First 3+3 Graduate Moves on to UM Law School

Mariel Spencer, who earned a bachelor’s degree in general business in May, is the first UM student to receive her undergraduate degree while completing the coursework of a first-year law student in the Accelerated Law Program. Submitted photo

Mariel Spencer, of Seattle, Washington, recently made history when she completed her bachelor’s degree in general business at the University of Mississippi. What made her degree unique is that it included coursework in torts, civil procedure, legal research and writing, and constitutional law.

Spencer is the first Ole Miss student to receive her undergraduate degree while completing the rigorous coursework of a first-year law student in the Accelerated Law Program, often referred to as “3+3.” Three additional students will join her next year: two from legal studies and one from journalism.

“Our 3+3 program is designed to allow ambitious students an opportunity to complete their educational goals faster, allowing them to save money and enter the workforce sooner,” said Susan Duncan, dean of the UM School of Law.

“We are delighted that Mariel has found success in this program, and we look forward to our continued partnership with the School of Business (Administration) in extending this opportunity to more students.”

The opportunity this program affords Spencer and other students with the ultimate goal of practicing law is an academic paring spearheaded by the law school in tandem with other schools on the Oxford campus. Spencer learned about the program when touring the university.

“I knew I wanted to be a lawyer in the fifth grade,” Spencer said. “That was when I realized what lawyers do and how much of an impact lawyers have on communities.

“I thought that having a background in business would be helpful in life, and it interested me.”

The School of Law has partnered with five other schools to offer an accelerated program that allows students early admission to the university’s law school. The partnerships are in the areas of business, engineering, legal studies, journalism and liberal arts.

“I came into law school most interested in the air, space and remote sensing concentration and currently am pursuing those areas,” Spencer said. “I am on the Journal of Space Law and the vice president of the Air and Space Law Society.

“I will be taking a lot of classes for the concentration in the fall. After law school, I hope to work in the field of air and space law. I am particularly interested in drones and privacy rights.”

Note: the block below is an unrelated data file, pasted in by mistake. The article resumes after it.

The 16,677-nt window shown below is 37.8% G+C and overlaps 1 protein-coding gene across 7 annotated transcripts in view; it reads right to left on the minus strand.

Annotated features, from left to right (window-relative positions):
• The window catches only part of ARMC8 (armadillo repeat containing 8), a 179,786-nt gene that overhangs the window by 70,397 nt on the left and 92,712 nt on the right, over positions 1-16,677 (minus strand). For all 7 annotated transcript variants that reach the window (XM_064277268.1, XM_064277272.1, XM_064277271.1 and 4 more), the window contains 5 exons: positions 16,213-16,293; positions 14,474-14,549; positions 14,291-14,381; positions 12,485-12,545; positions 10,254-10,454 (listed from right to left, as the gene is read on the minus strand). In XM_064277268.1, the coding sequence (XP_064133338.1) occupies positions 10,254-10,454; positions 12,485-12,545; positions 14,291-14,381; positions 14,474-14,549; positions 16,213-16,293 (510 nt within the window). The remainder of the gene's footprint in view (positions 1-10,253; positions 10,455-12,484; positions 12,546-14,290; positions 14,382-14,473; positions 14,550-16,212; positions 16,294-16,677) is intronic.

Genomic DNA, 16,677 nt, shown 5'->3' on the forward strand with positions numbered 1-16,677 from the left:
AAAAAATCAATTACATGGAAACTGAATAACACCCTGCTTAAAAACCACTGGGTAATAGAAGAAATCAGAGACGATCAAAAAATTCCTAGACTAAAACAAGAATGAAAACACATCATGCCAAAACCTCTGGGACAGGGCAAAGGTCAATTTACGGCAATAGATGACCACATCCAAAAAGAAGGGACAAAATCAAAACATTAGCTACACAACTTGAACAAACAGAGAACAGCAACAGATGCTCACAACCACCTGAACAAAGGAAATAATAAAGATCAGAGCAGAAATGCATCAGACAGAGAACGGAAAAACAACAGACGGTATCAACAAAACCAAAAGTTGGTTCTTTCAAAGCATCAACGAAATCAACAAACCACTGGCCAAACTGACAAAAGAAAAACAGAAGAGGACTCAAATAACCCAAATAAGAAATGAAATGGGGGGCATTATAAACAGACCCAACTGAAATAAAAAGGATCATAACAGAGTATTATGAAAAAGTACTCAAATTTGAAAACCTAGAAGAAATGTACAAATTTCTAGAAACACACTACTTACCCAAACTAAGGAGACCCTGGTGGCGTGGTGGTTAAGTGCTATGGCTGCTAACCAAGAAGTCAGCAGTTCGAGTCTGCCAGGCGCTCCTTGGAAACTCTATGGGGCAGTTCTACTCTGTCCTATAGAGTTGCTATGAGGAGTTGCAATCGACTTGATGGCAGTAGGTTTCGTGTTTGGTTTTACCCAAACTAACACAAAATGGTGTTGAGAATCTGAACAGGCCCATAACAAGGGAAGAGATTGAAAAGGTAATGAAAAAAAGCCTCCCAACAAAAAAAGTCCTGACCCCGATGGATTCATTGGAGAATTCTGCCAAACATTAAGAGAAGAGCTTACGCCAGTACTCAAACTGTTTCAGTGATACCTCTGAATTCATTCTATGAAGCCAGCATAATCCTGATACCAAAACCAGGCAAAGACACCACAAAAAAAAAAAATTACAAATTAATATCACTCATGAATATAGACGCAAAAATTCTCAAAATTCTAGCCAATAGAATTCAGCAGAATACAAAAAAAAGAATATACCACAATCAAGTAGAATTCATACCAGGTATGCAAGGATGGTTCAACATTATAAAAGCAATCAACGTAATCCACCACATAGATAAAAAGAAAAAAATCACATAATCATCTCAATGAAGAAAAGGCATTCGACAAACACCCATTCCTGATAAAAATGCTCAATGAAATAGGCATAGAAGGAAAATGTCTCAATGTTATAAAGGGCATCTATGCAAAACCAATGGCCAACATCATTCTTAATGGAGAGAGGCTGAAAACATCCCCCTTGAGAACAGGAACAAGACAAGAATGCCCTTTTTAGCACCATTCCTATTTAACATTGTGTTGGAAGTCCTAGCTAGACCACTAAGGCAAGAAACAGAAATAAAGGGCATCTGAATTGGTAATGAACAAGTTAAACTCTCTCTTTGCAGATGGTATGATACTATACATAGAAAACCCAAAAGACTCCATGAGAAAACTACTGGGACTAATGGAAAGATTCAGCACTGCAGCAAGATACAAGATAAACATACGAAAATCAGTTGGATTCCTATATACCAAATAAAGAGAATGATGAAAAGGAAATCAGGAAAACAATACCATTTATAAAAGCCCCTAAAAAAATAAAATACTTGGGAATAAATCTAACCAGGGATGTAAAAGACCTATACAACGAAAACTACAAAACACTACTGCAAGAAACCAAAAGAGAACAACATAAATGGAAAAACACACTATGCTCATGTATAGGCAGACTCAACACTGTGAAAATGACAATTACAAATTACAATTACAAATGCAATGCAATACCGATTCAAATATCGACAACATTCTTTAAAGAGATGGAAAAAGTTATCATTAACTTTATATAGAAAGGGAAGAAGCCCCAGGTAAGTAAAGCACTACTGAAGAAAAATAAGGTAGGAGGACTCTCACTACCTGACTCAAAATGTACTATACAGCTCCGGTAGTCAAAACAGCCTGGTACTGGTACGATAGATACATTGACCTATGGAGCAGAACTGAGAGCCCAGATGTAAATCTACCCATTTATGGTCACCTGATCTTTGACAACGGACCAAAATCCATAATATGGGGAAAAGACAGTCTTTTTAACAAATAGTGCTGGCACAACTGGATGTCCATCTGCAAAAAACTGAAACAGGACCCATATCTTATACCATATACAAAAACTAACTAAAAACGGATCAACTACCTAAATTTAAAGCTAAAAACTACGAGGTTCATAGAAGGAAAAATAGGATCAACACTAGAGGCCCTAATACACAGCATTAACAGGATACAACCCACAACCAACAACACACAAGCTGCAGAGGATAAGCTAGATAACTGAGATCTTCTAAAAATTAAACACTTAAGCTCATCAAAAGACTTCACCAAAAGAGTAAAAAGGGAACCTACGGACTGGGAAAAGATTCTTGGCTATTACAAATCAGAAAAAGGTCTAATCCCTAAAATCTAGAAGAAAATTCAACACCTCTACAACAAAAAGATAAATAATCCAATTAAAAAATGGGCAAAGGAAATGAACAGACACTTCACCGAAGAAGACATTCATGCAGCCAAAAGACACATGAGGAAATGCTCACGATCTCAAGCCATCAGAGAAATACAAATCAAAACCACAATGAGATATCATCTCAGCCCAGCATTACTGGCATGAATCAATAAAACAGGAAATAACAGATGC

The program was approved in 2013, and the first official recruiting took place in 2014, targeting high school students. While law school admission at Ole Miss is variable, students need a 3.5 GPA and a 155 LSAT score for consideration in the “3+3” program.

Full-time study for an undergraduate degree generally takes four to five years, and a law degree takes three years. Through this program, students are admitted into a fast-tracked bachelor’s and law degree program, trimming a year off the time typically needed to earn both degrees.

Their fourth year of undergraduate study is the student’s “1L” year of law school.

“I believe business and law together are a powerful combination, and we are excited to have our first graduate from this joint program,” said Ken Cyree, dean of the School of Business Administration. “Learning both business and legal principles allows the graduates of this program to be valuable resources to their employers and create economic growth in Mississippi, the region and the world.

“We look forward to the future of this program and believe the benefits are going to pay dividends for generations to come.”

Other institutions that offer a “3+3” program include Fordham, Drexel and Willamette universities and the University of Pennsylvania.

By Stella Connell

Sign up to receive Hottytoddy.com morning and evening headline emails HERE!


Follow HottyToddy.com on Facebook (If You Love Oxford and Ole Miss...), Instagram, Twitter and Snapchat (@hottytoddynews).

LEAVE A REPLY

This site uses Akismet to reduce spam. Learn how your comment data is processed.